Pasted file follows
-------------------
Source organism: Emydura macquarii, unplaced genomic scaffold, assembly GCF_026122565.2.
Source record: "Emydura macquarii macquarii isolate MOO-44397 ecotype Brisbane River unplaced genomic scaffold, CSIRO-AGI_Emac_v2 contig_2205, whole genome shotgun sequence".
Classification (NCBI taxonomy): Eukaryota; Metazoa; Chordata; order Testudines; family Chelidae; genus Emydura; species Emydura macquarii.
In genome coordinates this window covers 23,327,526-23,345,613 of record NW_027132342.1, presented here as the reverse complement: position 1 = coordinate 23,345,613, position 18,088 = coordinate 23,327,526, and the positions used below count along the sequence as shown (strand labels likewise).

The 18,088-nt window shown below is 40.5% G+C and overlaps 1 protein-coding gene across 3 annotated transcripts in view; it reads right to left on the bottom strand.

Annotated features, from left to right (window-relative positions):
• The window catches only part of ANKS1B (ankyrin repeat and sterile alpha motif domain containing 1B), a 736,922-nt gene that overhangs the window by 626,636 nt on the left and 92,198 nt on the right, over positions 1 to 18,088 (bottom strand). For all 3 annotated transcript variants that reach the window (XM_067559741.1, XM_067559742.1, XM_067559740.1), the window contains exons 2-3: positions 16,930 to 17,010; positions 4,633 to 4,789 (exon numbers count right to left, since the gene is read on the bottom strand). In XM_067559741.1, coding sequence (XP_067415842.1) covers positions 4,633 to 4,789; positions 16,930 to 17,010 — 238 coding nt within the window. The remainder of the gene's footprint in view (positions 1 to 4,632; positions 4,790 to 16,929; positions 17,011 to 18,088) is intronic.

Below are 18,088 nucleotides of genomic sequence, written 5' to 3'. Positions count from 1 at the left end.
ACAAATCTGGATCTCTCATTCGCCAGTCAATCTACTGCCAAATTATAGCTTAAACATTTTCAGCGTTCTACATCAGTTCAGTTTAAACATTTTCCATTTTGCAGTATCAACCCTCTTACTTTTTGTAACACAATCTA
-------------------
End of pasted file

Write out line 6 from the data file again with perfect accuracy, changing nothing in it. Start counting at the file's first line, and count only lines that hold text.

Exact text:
Annotated features, from left to right (window-relative positions):